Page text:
In fairness to the Spanish, they also had by far the more powerful and entrenched 'indigenous' populations to deal with. The Incas and Aztec were actual societies and while not technologically civilized they at least had a rudimentary legal system and standing army.

But what the good Indian brought up, which rarely gets discussed, is what if the Europeans never made it here at all? I sort of discussed this above, but only our own Euro-centrism makes us think of Europe solely the entity that would have made it out here. If there was some imagined cultural block of the Europeans sailing the Atlantic, that still doesn't count the other ocean. I mentioned Tokyo earlier and it wasn't by accident. What if, instead of being found by white Europeans, it was instead found by the yellow Japanese?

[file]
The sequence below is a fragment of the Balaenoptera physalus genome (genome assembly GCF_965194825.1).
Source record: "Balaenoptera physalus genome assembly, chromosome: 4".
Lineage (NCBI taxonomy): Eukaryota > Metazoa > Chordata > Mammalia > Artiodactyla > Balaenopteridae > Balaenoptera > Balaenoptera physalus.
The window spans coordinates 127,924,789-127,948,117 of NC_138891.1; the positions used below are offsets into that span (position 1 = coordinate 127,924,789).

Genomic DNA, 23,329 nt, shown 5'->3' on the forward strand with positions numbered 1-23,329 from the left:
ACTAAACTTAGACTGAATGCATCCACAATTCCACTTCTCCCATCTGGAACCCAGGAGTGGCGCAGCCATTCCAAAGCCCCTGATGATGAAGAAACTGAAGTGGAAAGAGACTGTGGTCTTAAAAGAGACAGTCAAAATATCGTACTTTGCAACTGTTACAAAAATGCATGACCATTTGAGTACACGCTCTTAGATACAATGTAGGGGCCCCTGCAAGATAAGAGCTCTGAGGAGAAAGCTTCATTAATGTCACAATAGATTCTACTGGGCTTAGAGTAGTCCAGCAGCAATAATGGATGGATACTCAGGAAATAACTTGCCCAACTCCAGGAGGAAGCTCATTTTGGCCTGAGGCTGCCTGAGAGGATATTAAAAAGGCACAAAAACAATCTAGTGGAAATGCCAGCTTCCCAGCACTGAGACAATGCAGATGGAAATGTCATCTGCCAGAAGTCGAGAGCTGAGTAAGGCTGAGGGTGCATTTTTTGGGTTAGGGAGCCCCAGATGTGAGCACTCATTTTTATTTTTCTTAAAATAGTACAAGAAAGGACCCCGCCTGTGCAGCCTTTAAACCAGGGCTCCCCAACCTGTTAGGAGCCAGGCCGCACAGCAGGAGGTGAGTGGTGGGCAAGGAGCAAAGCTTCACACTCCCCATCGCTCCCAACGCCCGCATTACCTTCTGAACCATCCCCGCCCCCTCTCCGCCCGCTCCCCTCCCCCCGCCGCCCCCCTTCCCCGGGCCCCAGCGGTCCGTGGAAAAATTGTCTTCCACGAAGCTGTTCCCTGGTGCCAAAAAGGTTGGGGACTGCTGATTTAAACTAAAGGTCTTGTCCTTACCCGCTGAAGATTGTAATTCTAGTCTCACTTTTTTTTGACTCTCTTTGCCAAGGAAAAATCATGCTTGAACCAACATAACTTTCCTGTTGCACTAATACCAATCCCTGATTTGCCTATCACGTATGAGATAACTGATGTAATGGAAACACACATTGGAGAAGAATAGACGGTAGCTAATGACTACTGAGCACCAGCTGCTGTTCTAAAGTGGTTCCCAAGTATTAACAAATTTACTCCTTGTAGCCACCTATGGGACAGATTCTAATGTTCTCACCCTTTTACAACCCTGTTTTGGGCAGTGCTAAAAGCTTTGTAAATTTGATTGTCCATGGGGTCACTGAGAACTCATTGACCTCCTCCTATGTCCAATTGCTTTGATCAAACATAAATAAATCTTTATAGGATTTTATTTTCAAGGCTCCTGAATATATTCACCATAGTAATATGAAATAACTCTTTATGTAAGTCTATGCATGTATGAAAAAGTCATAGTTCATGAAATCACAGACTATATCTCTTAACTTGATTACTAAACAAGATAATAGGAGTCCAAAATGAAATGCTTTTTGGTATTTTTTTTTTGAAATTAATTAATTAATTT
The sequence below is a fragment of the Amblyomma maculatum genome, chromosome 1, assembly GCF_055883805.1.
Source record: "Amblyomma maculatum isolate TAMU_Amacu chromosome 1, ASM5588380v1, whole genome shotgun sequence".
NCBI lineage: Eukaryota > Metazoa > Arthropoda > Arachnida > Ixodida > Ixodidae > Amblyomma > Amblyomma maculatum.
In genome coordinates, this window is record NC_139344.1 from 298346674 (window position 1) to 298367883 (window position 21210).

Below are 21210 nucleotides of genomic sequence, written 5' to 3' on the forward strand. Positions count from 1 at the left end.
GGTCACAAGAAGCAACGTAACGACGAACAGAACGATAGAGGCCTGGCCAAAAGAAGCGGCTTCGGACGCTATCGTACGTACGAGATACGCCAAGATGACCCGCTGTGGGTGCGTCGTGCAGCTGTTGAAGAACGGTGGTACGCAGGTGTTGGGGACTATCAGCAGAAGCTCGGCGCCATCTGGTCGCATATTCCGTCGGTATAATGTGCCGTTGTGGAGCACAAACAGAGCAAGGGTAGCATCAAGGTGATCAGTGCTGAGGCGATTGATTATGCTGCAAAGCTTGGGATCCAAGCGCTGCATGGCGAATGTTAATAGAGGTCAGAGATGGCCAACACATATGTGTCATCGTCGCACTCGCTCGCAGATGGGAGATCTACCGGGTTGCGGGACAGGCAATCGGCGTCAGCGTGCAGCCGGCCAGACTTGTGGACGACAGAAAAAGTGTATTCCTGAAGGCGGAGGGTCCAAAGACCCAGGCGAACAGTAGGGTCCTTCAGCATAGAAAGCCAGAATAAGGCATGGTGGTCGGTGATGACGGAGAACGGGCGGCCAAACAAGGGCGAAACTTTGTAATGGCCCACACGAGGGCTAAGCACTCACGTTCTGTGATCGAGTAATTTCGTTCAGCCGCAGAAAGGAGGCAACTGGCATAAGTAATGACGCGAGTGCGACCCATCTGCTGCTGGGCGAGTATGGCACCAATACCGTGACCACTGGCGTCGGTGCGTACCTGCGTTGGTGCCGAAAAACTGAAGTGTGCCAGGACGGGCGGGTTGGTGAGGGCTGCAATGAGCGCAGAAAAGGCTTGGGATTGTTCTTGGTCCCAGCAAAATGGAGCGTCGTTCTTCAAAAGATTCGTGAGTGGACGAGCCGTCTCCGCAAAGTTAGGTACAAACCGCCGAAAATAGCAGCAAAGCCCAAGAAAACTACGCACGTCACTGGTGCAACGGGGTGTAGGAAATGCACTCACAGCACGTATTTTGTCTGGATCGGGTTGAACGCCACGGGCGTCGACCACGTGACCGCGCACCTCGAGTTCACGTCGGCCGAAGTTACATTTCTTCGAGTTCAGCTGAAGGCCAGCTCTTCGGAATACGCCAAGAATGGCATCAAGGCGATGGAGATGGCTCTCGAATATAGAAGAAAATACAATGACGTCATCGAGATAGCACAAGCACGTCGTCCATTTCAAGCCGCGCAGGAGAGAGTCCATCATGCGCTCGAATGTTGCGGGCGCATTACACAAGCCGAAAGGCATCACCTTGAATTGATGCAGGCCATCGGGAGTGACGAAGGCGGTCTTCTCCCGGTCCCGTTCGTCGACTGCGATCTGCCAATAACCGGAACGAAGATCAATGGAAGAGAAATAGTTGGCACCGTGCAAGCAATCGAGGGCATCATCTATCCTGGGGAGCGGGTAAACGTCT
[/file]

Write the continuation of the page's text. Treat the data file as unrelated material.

Japan was a fair bit behind the Europeans in naval technology and the Pacific is a more formidable ocean, so they weren't sailing it in 1492, or probably even 1592 (the Sengoku period ended in between 1560 and 1615 and that cultural change was also motivated by Europeans discovering Japan: we probably shouldn't allow for that contact in our imaginary world). The Edo period from 1603-1868 would likely be when a no-contact Japan started moving out into the world. While the real Edo period was socially isolationist, if everywhere south and west they sailed other cultures were found it would make sense to sail east. The coastal warships would be evolved into more rugged blue water units that would sail into Hawaii and the Aleutian Islands, and discover in both locations a primitive non-Japanese society that could be conquered easily, and viciously. Continuing east to the Pacific Coast of Canada and the United States they would discover a wild open and untapped wilderness ripe for the taking...with a few pesky non-Japanese tribes (basically Mongolians) to be eliminated. Violently.